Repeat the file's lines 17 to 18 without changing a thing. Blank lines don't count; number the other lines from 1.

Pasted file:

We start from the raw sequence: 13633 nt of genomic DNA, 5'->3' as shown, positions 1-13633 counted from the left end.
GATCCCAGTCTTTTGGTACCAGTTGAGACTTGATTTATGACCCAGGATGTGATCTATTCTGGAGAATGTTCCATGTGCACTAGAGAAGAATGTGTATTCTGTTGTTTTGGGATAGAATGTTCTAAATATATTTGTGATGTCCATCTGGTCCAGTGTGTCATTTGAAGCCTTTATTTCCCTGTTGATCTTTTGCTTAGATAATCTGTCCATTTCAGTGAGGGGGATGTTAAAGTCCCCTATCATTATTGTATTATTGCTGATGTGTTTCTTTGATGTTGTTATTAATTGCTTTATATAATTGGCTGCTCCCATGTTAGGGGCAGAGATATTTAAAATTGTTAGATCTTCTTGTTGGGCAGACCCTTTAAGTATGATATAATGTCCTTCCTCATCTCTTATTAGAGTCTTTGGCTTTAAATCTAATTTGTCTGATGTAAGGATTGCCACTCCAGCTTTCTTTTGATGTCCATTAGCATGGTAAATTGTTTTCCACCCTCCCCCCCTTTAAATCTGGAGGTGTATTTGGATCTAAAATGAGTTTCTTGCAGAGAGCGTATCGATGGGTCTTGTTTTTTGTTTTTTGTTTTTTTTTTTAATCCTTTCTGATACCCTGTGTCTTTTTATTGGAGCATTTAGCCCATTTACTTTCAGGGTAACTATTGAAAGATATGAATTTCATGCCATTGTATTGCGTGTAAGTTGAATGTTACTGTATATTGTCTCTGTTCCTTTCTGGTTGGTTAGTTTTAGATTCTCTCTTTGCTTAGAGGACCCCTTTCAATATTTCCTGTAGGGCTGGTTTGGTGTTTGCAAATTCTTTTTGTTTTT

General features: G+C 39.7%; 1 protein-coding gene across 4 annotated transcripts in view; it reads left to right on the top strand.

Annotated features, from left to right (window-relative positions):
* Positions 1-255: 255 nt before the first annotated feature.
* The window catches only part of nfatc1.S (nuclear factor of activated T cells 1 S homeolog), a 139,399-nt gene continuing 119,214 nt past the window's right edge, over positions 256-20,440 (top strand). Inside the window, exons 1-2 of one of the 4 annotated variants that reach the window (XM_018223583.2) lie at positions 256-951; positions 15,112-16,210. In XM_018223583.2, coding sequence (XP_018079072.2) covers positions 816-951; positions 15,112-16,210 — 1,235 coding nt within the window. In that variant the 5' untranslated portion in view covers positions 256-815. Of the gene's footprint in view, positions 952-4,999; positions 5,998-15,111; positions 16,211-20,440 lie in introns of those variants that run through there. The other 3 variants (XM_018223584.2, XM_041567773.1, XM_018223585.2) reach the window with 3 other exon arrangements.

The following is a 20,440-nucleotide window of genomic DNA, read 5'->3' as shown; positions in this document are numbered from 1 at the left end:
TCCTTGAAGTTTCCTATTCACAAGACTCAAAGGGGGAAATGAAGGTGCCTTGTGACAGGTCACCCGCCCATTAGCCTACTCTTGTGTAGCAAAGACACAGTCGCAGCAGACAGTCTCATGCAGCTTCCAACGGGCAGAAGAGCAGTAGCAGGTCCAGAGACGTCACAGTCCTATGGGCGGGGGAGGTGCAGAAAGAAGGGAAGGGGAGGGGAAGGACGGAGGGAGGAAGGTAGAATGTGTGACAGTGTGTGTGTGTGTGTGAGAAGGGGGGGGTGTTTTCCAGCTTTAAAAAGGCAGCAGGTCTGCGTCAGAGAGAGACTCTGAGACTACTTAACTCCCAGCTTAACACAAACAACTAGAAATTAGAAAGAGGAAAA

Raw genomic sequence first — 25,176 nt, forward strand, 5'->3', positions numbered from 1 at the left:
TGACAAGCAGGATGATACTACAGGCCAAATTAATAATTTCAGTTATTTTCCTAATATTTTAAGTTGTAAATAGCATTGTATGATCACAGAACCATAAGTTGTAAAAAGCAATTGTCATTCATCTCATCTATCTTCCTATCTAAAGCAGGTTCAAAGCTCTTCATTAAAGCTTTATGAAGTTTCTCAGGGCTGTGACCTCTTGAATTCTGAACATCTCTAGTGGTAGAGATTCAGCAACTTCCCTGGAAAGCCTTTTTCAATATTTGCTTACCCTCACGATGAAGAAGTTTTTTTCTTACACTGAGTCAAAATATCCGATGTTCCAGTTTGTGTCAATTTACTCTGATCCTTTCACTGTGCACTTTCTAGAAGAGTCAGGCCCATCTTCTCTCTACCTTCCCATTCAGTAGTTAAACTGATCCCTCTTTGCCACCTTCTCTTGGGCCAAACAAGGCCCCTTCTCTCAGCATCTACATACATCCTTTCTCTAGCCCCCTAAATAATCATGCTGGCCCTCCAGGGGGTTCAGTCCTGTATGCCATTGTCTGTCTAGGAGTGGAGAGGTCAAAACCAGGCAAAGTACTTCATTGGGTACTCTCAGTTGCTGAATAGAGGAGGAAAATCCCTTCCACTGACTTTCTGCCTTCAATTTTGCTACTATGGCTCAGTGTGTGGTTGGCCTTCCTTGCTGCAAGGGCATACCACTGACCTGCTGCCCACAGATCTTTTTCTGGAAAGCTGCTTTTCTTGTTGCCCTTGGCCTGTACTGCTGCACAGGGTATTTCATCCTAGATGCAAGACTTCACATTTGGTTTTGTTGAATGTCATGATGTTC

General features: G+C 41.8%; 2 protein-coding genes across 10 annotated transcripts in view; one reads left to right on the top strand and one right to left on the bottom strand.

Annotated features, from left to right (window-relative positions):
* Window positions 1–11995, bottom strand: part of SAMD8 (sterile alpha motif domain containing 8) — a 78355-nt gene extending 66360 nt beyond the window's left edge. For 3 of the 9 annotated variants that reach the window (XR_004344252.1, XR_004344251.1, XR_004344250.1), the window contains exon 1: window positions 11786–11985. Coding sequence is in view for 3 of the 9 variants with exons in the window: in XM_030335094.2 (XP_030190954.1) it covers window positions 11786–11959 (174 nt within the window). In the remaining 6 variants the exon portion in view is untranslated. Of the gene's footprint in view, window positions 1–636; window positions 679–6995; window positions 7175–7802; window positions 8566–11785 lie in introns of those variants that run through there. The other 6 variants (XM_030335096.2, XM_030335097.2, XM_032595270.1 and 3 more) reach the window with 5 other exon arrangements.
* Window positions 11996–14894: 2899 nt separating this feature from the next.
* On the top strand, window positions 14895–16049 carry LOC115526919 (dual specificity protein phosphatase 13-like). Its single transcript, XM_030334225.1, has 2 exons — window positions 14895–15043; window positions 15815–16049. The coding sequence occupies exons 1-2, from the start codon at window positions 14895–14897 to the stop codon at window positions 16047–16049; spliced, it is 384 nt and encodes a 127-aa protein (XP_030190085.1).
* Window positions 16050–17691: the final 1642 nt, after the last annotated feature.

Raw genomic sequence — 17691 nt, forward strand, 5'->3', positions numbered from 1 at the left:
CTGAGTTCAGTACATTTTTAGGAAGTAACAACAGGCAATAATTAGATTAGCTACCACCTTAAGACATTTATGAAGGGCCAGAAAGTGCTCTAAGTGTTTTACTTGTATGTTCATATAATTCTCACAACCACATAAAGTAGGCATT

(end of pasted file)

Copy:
Raw genomic sequence — 17691 nt, forward strand, 5'->3', positions numbered from 1 at the left:
CTGAGTTCAGTACATTTTTAGGAAGTAACAACAGGCAATAATTAGATTAGCTACCACCTTAAGACATTTATGAAGGGCCAGAAAGTGCTCTAAGTGTTTTACTTGTATGTTCATATAATTCTCACAACCACATAAAGTAGGCATT